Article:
This Los Angeles program that has the ambitious goal of ending veteran homelessness in the city by 2016. A complex action plan includes increasing communications among city agencies, providing instant criminal background checks, and offering housing search assistance–all the things that a well-designed system for helping the homeless get off the street would have had in the first place (today’s system, of course, was cobbled together over many years). Home for Good has already slashed the number of days it takes to get homeless veterans off the street, from 168 to 93 days.
Click here to read “Designing For More Than Just Looks: Inside Public Interest Design,” online at FastCoExist.com. Caption: Graphic design by Megan Jett; courtesy of Autodesk.
October 3, 2012
Many month in the making, “Public Interest Design: Products, Places, & Processes,” a special exhibition combining storytelling and design for the public good, opens tomorrow, Thursday, October 4. This special Autodesk Gallery exhibition is co-curated by our own John Cary and author Courtney E. Martin. Above is a low-res, pre-overhead-lighting-adjustment shot of a large graphic wall that’s part of the show. The graphics were designed by PublicInterestDesign.org partner Megan Jett, and they’re beautifully captured in an infographic that will debut tomorrow as well. So stay tuned.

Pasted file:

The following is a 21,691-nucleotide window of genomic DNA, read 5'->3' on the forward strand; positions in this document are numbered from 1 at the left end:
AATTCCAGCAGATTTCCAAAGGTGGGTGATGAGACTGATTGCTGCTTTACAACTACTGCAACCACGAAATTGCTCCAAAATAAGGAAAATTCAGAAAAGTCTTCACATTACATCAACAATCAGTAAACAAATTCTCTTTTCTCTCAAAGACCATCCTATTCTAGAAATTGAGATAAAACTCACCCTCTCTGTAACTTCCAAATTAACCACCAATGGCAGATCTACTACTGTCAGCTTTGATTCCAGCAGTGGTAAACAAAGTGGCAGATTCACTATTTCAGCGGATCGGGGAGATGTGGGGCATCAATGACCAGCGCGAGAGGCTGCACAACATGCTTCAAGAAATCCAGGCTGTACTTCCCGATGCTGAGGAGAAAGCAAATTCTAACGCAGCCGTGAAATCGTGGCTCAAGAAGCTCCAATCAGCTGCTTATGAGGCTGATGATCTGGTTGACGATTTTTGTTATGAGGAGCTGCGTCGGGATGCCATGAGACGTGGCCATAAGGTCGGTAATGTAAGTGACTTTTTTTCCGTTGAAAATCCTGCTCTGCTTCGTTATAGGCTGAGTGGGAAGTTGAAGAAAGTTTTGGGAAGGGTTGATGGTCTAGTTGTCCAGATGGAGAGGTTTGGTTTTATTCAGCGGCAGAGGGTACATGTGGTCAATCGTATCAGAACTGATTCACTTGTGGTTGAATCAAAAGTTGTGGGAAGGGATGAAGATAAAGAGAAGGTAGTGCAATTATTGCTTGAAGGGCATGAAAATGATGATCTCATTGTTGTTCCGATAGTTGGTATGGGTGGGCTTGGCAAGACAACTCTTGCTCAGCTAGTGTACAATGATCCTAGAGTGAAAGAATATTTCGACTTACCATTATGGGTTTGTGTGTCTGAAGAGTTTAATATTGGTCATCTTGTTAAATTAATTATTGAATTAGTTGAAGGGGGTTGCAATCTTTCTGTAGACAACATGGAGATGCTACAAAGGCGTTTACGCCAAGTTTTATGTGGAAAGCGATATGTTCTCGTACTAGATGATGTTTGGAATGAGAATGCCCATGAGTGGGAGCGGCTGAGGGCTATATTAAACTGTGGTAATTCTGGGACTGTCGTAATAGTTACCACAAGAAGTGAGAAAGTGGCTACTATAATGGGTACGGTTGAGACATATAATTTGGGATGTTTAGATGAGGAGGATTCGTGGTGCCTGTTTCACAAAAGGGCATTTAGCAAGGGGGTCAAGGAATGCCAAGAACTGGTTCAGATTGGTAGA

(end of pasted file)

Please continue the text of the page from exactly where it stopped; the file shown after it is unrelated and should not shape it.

The exhibition opening coincides with Autodesk’s second monthly “Design Night,” including music, drinks, food, and fun activities. Opening tickets may be purchased online at http://autode.sk/good. Thereafter the exhibition is expected to remain on display and travel for the next 4-5 years.
Click here to register for Design Night and the exhibition opening at the Autodesk Gallery in San Francisco, online at Autodesk.com.
|Profiling the people, projects, and promise of a movement in the making.|